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teak crendenza tambour doors sticky, popping sound

Section
Repair
- 20 Dec 2017 -
4 posts / 0 new
#1

We recently purchased a 1960s teak credenza by Bernhard Pedersen with tambour doors. The doors make a popping sound and resist a bit when opened. We rubbed candle wax along the track to minimize resistance there, but the popping sound hasn't really improved. Is it possible to damage the doors or individual slats by opening the doors, even gently, when they resist? Is there anything else that we can do to repair the door mechanism?


Any suggestions greatly appreciated, thanks!


z


teak crendenza tambour doors sticky, popping sound
Periods
1960 - 1969

Comments

- 20 Dec 2017

It could be that a stray bit of debris got inside somehow and is catching on the backing fabric or edges of individual slats as the seams open at one of the curved portions in the track. If so, you'll have to open the back (unscrews?) to access the tambour for thorough inspection.

- 20 Dec 2017

The photos make it look like it has been heavily refinished. Perhaps there is some some teak oil between the slats? It is basicallly doctored boiled linseed oil, and if a bunch got between the slats in places, it could become a gummy mess that dries very slowly.

Also, oil could have gotten onto the fabric backing, dried it to hard and brittle and you are hearing resist bending and then breaking.

Really there are lots of things that could be causing the problem, so diagnostics are called for. As tktoo suggested opening the back would be a very good place to start. Hopefully Bernhardt Pedersen attached their backs in a fashion that’s is easily taken off. Many times they are staples or nailed on and it is tricky to remove them without doing damage. Bear in mind you can see some of it from the inside with a flashlight.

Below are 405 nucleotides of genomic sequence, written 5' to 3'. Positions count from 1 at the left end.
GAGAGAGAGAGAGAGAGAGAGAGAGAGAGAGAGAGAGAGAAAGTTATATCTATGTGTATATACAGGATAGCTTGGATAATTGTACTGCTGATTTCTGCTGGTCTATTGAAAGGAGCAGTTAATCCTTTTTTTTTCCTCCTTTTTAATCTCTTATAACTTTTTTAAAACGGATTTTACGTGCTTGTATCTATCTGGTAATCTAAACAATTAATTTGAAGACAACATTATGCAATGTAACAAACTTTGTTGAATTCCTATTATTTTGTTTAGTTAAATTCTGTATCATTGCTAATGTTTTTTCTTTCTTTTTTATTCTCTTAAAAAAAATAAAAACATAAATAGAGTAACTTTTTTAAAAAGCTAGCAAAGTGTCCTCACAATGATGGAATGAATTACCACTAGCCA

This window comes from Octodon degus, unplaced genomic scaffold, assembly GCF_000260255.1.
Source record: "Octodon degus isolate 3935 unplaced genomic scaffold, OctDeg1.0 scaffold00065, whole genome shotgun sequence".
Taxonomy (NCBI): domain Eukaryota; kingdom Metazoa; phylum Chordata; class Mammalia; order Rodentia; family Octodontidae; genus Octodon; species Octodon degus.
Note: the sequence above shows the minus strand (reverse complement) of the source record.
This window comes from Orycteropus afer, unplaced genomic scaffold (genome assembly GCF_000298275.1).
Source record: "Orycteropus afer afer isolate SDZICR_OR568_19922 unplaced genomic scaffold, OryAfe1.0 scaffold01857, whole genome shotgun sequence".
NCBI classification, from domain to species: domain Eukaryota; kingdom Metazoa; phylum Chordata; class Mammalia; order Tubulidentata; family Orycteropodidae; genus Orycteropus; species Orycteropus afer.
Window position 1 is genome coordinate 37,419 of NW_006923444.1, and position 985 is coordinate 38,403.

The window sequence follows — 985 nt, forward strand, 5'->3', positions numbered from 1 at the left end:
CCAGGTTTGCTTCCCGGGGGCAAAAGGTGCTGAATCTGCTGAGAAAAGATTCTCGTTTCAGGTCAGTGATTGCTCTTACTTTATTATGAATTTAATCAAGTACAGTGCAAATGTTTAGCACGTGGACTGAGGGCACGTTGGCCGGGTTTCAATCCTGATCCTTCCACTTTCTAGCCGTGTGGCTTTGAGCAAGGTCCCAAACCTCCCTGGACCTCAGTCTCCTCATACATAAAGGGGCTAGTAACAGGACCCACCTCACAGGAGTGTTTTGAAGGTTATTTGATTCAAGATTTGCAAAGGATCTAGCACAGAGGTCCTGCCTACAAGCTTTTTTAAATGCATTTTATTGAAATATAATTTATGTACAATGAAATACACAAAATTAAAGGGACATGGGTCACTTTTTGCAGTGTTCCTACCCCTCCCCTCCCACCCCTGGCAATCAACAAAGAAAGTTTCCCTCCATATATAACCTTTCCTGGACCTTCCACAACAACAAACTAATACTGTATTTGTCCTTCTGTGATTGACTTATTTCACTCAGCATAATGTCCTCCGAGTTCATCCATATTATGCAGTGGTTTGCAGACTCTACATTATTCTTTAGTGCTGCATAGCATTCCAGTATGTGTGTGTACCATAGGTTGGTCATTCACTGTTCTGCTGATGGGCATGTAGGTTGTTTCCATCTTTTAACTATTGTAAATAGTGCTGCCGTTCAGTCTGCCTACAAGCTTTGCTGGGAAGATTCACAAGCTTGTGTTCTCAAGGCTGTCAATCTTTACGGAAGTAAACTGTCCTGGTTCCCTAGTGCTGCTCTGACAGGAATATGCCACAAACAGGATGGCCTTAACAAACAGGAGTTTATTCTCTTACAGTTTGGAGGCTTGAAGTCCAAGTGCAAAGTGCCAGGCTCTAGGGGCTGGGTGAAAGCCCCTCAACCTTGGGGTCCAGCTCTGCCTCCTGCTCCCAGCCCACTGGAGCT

- 20 Dec 2017

I agree with the above answers. I would go further to say, that if the sound decreases if you open and close the door multiple times, back to back, it is usually the result of the finish applied. As Leif was saying, when you oil tambour, some of the oil gets in between the slats. When closed, the slats are pushing together, and with some finish in between, you get slats sticking together. As it opens, these sticking slats are pulled apart, causing the popping sound. If this is the cause, it decreases with time. Unless of course you oil it again. I find it is mostly linked with resin content of the finish, in other words, Starbright teak oil seems to cause it less in tambour, than say Watco teak oil.

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